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Morrow v. Dillard

Alabama Court of Civil Appeals

October 27, 2017

Melvin Morrow
v.
Lametrius Josenna Dillard

         Appeal from Dallas Circuit Court (DR-16-900060)

          DONALDSON, Judge.

         Melvin Morrow ("the husband") appeals from a judgment of the Dallas Circuit Court ("the trial court") that, among other things, divorces him from Lametrius Josenna Dillard ("the wife"), grants the wife sole physical custody of the parties' child, divides the husband's retirement benefits, awards attorney's fees, and awards half of the husband's prospective worker's compensation settlement benefits to the wife as child support. For the reasons discussed below, we affirm the judgment in part, reverse the judgment in part, and remand the cause for further proceedings.

         Facts and Procedural History

         The wife filed a complaint for a divorce in the trial court on July 19, 2016. In her complaint, the wife asserted that she and the husband had been ceremonially married on July 30, 2011. She also asserted that the parties "had resided together as husband and wife for some years prior" to their ceremonial marriage. The wife also asserted that the parties had a 10-year-old child, that she should receive sole physical custody of the child, that the husband should be ordered to pay child support, that she should receive one-half of the husband's prospective worker's compensation benefits, and that she should receive one-half of the husband's retirement benefits.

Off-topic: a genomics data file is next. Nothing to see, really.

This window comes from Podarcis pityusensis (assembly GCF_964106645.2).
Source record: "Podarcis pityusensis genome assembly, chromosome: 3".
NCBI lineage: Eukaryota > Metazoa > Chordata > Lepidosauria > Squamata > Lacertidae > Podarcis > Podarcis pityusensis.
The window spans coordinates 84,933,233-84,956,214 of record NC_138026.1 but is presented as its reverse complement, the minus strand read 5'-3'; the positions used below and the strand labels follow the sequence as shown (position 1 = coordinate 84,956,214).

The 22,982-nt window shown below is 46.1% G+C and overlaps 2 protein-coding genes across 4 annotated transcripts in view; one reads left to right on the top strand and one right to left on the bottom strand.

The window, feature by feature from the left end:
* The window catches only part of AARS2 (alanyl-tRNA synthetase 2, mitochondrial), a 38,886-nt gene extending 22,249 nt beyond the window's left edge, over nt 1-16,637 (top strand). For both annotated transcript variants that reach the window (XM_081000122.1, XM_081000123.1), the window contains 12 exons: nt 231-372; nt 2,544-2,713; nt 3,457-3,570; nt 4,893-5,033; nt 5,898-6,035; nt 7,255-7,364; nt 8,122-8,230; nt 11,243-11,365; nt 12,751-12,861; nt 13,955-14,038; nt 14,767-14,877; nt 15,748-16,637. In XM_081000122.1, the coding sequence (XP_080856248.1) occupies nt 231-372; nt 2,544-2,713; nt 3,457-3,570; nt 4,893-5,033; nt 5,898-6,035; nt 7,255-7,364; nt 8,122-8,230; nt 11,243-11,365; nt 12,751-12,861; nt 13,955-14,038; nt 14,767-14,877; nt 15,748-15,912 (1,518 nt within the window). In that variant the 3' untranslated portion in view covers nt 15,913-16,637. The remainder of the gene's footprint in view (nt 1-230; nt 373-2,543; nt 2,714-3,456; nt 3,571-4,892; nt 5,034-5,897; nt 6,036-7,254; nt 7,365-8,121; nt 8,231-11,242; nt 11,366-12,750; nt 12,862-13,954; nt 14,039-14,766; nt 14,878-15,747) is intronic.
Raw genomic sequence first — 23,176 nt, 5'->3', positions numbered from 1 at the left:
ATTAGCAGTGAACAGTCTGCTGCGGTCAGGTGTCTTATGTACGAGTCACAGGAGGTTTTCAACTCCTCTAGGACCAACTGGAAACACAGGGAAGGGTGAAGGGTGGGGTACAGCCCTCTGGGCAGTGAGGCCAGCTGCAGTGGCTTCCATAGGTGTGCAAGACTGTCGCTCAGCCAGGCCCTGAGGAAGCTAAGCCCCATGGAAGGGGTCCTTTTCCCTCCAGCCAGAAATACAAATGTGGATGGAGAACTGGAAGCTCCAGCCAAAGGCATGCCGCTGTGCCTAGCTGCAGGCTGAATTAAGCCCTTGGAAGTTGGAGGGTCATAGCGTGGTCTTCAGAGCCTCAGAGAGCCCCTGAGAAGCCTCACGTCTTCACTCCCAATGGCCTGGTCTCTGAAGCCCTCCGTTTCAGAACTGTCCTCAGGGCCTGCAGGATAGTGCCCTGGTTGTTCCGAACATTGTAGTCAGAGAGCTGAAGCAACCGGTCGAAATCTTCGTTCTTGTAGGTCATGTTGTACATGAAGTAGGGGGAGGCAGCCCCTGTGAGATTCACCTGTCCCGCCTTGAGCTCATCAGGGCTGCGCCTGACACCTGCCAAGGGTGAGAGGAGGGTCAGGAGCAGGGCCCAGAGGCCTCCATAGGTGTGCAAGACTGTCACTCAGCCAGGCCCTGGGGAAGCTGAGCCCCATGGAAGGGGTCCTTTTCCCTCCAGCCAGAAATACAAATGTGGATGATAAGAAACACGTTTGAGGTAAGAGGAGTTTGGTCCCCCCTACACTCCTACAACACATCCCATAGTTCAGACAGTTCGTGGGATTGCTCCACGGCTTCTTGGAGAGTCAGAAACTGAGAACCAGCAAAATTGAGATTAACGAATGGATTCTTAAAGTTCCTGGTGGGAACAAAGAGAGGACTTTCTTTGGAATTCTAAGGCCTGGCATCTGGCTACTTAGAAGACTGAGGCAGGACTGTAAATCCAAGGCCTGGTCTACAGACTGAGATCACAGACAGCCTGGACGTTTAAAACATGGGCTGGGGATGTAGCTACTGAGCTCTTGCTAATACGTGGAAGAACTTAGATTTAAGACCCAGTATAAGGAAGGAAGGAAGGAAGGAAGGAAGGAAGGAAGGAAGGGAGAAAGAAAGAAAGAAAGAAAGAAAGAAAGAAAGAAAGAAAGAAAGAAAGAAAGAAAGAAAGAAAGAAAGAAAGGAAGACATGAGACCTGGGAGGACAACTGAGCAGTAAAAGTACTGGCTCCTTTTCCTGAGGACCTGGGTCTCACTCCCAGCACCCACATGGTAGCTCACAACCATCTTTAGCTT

On October 20, 2016, the wife moved for a default judgment. The wife attached to her motion an affidavit from her attorney in which he testified, among other things, that the husband had been personally served by the Dallas County Sheriff on August 23, 2016, with a copy of the summons and complaint for a divorce and that the husband had failed to answer or otherwise defend the wife's complaint. On November 1, 2016, the wife submitted an affidavit entitled "Default Testimony" in which she testified, in part:

"While [the husband] and I were ceremonially married on July 30, 2011 ... we had resided together as husband and wife for at least five (5) years prior to that. During that time, we held ourselves out as husband and wife. Out of this marriage, one child was born, ... date of birth was May 23, 2006.
"There exists a complete incompatibility of temperament between [the husband] and myself, that we can no longer live together as wife and husband. [The husband] has not worked for some period of time and has no income. He does nothing to help me around the house. He verbally abuses me. I have been paying all the bills for many months. [The husband] states that when he receives his workmen's compensation settlement, he is going to leave me.
"I am a fit and proper person to have the care, custody and control of our minor son and do not believe that [the husband] is a fit and proper person to have such permanent custody and care over our child. I should be granted physical custody of said child and [the husband] should have reasonable visitation rights.
"As stated above, [the husband] is currently unemployed and claims to be disabled but I believe that he is capable of employment and earning an income and paying reasonable child support. As stated above, he is presently prosecuting a workmen's compensation claim .... [The husband] has informed me that he is meeting with his attorney in Montgomery on October 24, 2016 and will perhaps settle his workmen's compensation case on that date or on the court date which is October 25, 2016. I now understand the case has been put off until a later date. I do not know the amount of any settlement that he may obtain but I contend that I should be awarded one-half (1/2) of any workmen's compensation amount payable to him for the maintenance, care and support of our minor child.